How does the order-statistic tree look like in Largest Rectangle in a Histogram problem

In http://blog.csdn.net/arbuckle/archive/2006/05/06/710988.aspx, it was mentioned several methods to solve the Largest Rectangle in a Histogram problem. But I do not see how the first method, order-statistic tree, can be used to solve this problem. Could anyone please give a concrete example of this method, i.e. how the tree looks like for an example, letâ€™s say, [7, 2, 1, 4, 5, 1, 3, 3]?

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I'd really love to answer your question, but I don't know what the "largest rectangle in a histogram" question is. Can you provide a link to the description of the inputs and expected output? Or give your own description. ? – templatetypedef Jan 7 '11 at 20:06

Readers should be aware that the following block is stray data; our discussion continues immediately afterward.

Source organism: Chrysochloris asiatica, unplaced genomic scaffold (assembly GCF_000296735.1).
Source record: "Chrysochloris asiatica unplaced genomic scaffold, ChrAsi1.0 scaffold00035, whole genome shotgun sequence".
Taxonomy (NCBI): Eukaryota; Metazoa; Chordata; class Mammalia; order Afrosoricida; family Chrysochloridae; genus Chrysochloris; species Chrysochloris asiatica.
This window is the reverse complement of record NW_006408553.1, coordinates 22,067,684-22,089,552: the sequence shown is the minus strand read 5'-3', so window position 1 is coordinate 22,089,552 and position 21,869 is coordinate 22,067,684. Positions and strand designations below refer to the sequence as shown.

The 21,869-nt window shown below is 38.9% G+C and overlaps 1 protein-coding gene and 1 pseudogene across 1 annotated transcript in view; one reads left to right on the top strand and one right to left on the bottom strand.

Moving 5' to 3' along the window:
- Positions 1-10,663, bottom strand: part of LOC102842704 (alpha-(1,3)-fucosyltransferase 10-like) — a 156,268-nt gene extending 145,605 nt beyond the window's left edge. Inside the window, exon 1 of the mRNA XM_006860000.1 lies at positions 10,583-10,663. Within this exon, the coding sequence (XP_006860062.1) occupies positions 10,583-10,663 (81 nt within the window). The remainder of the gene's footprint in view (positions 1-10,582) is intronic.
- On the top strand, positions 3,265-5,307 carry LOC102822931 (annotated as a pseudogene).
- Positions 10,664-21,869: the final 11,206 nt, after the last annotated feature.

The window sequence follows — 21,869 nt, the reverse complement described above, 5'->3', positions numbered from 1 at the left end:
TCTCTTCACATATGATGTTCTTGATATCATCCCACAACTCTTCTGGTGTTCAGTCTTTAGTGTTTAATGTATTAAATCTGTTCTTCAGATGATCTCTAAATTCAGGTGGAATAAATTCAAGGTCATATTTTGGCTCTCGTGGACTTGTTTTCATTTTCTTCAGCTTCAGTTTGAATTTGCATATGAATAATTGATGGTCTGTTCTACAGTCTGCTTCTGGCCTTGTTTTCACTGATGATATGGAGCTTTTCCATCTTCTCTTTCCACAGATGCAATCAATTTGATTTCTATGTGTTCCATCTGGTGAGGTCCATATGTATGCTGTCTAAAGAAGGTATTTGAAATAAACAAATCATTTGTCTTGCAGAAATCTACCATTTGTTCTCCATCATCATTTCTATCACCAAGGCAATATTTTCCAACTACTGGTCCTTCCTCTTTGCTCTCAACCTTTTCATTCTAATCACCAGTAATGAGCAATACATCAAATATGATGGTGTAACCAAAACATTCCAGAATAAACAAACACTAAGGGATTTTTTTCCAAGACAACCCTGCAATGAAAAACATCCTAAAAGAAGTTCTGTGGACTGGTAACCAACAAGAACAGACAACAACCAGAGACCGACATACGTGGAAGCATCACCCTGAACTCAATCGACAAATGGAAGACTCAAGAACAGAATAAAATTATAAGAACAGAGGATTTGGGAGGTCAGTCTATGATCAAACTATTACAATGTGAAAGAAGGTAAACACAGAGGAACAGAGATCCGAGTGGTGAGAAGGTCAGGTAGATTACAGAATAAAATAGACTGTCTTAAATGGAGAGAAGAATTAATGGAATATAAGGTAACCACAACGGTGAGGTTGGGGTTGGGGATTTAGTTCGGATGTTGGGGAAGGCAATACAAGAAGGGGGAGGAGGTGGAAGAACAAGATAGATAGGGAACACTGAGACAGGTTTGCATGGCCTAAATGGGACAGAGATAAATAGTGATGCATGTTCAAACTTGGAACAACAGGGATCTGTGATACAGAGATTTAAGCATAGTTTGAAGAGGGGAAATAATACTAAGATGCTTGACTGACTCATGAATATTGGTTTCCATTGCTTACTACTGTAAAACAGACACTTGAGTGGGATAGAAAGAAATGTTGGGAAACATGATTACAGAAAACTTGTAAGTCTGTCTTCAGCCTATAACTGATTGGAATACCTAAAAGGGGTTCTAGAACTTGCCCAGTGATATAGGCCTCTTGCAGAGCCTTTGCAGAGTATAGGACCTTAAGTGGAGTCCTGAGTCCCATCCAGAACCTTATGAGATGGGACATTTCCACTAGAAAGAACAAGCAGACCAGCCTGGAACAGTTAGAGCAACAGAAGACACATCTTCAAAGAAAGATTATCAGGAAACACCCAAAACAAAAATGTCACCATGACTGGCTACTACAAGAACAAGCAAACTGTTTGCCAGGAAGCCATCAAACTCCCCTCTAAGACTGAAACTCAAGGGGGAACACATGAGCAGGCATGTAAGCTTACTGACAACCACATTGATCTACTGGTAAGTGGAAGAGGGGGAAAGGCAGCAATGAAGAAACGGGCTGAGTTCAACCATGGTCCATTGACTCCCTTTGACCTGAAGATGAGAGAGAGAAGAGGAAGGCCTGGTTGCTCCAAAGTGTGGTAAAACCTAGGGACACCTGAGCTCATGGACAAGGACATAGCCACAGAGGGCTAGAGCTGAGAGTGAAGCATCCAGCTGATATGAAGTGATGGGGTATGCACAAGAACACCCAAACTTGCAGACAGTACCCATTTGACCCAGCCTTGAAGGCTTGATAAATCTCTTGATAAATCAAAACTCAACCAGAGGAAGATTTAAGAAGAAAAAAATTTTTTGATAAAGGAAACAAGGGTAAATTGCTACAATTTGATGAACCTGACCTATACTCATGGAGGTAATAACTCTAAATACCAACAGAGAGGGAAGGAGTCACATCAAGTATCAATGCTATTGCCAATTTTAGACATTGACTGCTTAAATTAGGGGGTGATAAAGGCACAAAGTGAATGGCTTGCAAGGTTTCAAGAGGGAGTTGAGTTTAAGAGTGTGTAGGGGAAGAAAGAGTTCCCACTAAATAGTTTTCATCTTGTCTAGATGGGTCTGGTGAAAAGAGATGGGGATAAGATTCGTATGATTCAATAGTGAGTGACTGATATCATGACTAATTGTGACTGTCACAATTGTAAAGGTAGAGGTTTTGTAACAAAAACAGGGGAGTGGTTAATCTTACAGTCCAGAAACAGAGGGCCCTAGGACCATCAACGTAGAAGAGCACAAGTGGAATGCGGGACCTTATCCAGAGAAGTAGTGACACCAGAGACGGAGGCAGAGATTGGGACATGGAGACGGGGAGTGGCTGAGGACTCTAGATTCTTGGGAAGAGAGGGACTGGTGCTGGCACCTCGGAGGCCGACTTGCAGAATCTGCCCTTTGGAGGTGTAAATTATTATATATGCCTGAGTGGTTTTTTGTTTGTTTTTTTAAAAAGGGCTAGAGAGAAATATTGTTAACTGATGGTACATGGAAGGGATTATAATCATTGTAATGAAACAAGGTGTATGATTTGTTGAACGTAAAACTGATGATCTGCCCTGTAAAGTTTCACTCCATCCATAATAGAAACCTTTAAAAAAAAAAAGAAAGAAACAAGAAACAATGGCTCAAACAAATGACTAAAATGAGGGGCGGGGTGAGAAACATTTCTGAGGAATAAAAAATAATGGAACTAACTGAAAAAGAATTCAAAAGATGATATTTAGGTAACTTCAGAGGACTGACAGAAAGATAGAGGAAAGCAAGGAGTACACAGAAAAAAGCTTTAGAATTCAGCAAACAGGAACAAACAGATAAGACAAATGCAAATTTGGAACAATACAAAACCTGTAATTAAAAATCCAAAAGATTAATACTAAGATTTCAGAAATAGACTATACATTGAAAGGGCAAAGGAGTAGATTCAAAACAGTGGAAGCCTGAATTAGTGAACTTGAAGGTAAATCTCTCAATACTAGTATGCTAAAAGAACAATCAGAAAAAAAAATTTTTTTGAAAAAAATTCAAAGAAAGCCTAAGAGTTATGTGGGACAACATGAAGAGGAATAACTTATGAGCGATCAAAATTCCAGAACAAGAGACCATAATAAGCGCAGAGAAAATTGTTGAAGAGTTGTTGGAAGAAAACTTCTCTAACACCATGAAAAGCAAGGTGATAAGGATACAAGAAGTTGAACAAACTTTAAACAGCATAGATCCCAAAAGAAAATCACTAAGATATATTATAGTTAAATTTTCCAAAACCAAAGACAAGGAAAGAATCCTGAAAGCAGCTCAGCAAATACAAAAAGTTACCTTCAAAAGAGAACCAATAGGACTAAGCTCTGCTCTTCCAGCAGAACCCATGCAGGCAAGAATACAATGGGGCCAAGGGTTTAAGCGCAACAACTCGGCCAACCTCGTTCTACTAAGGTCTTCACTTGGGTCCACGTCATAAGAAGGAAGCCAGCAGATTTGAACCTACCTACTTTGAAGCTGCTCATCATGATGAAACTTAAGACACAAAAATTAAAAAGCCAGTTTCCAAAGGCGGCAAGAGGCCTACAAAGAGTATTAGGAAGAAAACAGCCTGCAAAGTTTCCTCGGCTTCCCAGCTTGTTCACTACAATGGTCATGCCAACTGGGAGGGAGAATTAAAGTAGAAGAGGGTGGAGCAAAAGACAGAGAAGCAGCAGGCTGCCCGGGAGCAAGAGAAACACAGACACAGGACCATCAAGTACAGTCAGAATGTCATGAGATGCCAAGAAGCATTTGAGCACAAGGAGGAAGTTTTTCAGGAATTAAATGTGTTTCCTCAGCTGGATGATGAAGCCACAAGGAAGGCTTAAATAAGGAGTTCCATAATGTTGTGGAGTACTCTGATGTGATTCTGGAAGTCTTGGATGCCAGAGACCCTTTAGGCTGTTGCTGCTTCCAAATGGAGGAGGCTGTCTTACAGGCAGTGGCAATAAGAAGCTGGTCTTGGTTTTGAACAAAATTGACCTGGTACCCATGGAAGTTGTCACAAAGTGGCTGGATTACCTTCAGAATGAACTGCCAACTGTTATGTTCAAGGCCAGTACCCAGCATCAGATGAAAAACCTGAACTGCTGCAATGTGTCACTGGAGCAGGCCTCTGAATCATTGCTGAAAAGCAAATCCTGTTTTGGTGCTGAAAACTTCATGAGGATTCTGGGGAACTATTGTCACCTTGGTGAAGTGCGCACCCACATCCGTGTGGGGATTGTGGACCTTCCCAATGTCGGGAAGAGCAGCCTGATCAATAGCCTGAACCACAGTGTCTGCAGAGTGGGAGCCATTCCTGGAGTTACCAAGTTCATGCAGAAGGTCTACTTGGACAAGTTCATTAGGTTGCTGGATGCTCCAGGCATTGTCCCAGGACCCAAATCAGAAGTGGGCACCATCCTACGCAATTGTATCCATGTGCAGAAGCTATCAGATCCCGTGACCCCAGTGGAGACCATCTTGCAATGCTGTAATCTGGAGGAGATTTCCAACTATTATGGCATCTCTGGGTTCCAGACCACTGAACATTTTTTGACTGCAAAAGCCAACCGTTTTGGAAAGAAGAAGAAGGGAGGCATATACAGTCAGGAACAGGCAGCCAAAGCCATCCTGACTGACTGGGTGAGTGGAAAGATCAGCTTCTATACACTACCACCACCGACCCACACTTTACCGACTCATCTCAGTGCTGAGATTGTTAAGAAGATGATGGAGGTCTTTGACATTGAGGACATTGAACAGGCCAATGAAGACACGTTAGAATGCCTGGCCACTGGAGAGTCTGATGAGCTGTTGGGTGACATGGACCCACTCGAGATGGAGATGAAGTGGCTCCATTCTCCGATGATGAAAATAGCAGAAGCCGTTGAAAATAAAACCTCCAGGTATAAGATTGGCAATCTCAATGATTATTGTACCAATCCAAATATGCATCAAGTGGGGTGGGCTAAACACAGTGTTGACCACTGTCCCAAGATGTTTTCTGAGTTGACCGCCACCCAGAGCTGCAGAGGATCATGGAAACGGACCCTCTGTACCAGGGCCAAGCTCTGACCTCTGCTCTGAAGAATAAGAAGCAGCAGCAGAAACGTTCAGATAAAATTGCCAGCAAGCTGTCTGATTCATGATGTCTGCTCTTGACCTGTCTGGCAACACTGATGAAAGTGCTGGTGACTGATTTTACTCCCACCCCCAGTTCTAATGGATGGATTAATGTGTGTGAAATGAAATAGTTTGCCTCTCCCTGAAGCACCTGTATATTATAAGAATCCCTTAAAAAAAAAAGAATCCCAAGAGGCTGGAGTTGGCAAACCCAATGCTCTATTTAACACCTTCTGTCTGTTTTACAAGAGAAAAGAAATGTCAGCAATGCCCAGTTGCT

@templatetypedef: spoj.pl/problems/HISTOGRA is the link. BTW, the example i was trying to use is [7, 2, 1, 4, 5, 1, 3, 3]. Thanks! – Qiang Li Jan 8 '11 at 0:18
Is it possible for you to tell us what this largest rectangle is used for ? – Alexandre C. Jan 8 '11 at 0:28
@Alexandre C.: this isn't about the practicality of this specific problem. It is about how to cleverly design some algorithm to do this fast. Think of it as an intellectual challenge. Just like solving a very difficult planar geometry problem. :) – Qiang Li Jan 8 '11 at 1:24
@Qiang Li: okay. Is this question drawn from a specific programming challenge ? – Alexandre C. Jan 8 '11 at 10:22